Moss’s 149-page novel takes place over one week in the late 1990s, carrying us swiftly and meticulously through an educational camping trip in rural Northumberland, England. The purpose of the expedition is to dive into the past; learn first-hand about ancient England by adhering to iron age traditions, foraging techniques, and survival skills. Moss’s skill with description leaves the reader with vivid images of the British hinterland as the Iron Age reenactment takes an unplanned turn and goes sour.
Dispute Over a Very Italian Piglet by Amara Lakhous
Amara Lakhous orchestrates an array of conflict by setting a pig loose in a mosque in Turin, Italy. The Muslim community, animal rights activists, and right-wing xenophobes have irreconcilable views on what should be done about the very Italian piglet owned by a Nigerian immigrant. An Italian journalist, Enzo, tries simultaneously to solve this issue alongside a murder mystery concerning Albanians and Romanians. With an exciting plot, witty humor and a sharp eye, Lakhous unravels a tale about multicultural Italy.
The Thief and the Dogs by Naguib Mahfouz
Acclaimed Egyptian novelist, Naguib Mahfou, writes from the perspective of a man just released from prison, where he was kept for doing something he believed to be just, only to be shunned by his own family and companions. Mahfou’s psychological sketch, told through stream of consciousness, allows the reader into the mind of someone who is certain of his own integrity and fixated on exacting revenge on those that seek to undermine it.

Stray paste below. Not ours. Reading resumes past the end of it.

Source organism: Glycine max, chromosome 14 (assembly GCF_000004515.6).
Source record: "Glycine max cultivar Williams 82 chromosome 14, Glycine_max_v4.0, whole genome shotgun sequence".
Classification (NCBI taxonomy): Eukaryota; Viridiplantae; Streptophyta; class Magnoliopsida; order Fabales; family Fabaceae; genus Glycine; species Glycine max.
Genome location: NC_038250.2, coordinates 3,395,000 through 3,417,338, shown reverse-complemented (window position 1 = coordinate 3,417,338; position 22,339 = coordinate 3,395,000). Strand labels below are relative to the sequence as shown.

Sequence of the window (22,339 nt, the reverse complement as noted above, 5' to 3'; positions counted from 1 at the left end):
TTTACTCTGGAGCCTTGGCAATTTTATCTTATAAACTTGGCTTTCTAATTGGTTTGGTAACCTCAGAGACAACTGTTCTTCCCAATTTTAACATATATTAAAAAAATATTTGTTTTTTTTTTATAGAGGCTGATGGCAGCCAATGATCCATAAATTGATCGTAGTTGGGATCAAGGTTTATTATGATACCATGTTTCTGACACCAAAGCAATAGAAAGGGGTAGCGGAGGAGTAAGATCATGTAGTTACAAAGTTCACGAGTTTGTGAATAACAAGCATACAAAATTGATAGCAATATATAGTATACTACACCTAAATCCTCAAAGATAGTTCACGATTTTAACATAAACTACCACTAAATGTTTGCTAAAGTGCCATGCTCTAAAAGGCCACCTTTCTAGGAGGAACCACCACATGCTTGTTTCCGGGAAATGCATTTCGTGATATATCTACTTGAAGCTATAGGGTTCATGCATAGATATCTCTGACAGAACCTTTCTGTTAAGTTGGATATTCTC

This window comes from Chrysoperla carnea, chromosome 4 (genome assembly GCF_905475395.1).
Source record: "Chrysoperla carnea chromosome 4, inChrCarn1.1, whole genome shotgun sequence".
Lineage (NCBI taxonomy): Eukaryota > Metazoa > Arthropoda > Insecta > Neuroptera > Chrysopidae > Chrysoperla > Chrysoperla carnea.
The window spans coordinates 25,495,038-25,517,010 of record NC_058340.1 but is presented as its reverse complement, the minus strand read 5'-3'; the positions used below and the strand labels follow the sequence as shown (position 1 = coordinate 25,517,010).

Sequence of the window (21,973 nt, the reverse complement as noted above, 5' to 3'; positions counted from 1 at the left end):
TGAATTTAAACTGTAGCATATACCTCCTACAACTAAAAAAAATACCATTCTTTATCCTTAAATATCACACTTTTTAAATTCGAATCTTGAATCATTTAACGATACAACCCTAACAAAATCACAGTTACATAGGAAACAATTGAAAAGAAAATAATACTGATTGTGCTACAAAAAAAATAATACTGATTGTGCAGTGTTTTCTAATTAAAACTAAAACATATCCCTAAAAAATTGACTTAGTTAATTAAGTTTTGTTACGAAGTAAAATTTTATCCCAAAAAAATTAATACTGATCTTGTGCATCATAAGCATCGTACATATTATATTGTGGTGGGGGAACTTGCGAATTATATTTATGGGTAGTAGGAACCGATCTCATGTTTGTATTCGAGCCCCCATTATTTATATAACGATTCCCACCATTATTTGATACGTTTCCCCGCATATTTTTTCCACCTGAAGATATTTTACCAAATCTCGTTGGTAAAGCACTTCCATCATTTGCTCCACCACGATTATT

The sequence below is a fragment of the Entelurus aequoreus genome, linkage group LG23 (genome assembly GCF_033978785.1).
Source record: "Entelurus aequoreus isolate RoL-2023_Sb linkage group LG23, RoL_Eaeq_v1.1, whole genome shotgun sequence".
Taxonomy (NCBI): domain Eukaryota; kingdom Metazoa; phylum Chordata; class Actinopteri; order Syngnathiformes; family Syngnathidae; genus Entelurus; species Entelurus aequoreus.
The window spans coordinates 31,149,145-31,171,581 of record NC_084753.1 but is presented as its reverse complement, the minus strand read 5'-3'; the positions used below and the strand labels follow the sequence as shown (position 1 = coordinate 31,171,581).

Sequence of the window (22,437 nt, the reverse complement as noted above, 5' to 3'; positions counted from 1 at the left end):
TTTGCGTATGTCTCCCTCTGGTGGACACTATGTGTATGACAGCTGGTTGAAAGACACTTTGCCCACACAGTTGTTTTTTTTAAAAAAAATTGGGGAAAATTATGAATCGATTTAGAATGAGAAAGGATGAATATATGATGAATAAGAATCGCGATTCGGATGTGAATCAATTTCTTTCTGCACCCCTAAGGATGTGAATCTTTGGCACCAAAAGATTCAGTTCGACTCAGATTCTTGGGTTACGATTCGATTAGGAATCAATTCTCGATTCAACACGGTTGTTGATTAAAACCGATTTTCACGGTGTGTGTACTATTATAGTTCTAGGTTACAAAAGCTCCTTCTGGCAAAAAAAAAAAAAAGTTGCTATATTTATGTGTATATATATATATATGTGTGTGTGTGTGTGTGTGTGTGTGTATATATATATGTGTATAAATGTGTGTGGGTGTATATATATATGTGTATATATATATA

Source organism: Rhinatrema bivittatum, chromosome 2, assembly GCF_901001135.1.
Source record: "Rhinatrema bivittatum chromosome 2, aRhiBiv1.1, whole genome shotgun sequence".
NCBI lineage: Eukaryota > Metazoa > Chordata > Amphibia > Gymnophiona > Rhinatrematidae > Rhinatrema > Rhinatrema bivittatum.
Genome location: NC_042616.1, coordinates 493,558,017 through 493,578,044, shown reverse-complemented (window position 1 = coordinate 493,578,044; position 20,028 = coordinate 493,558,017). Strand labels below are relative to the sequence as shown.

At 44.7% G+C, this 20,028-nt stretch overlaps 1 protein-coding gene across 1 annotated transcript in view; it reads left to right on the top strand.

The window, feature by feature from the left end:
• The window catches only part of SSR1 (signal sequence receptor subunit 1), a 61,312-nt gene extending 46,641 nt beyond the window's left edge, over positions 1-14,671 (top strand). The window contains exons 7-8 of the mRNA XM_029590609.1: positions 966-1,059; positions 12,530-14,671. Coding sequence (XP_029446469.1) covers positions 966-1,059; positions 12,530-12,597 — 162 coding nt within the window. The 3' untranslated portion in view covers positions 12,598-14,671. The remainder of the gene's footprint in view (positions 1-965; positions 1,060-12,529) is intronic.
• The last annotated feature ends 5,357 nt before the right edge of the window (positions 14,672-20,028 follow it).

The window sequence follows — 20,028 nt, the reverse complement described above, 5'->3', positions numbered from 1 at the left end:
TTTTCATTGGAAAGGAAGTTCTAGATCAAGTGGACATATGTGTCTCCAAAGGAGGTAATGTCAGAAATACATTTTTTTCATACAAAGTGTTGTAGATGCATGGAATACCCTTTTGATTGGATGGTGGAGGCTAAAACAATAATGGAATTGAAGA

Farewell, My Orange by Iwaki Kei, translated by Meredith McKinney
In Iwaki Kei’s award-winning debut novel, two women who have recently moved to Australia from Nigeria and Japan meet in an ESL class. As immigrants, non-English speakers, and mothers, they face seemingly insurmountable challenges just to adapt to their new environments. The power of strong female friendship proves vital in this brief, moving novella.
Chronicle of a Last Summer by Yasmine El Rashidi
Told over the course of three nonconsecutive summers, spanning 1984 to 2011, Chronicle of a Last Summer captures the political movements and minimalist literature of Egypt during the protagonist’s generation. As the unnamed Egyptian woman ages, the reader is taken through her meditations on the meaning of revolution and her particular role—as an observer or participator, activist or artist—in the changing times.
The House on Mango Street by Sandra Cisneros
Told through vignettes, The House on Mango Street chronicles a year in the life of a Mexican American girl after moving into a cramped house in a crowded Latino neighborhood of Chicago. Cisneros draws from her own experience and from stories of her writing students to piece together a portrayal of life as a Hispanic woman growing up in a racially segregated city in America. Since its publication in 1984, the novel has been translated into several languages, taught in schools across America, and won the American Book Award.
McGlue by Ottessa Moshfegh
Ottessa Moshfegh wrote her first piece of fiction about a drunk deckhand chained to a bed on a boat after being accused of knifing a man named Johnson. Written in first person, this swift novella reads as though the narrator is belching out his uninhibited thoughts right onto the page, jumping in time as he blacks out and recalling impaired memories about the man he’s been told he killed.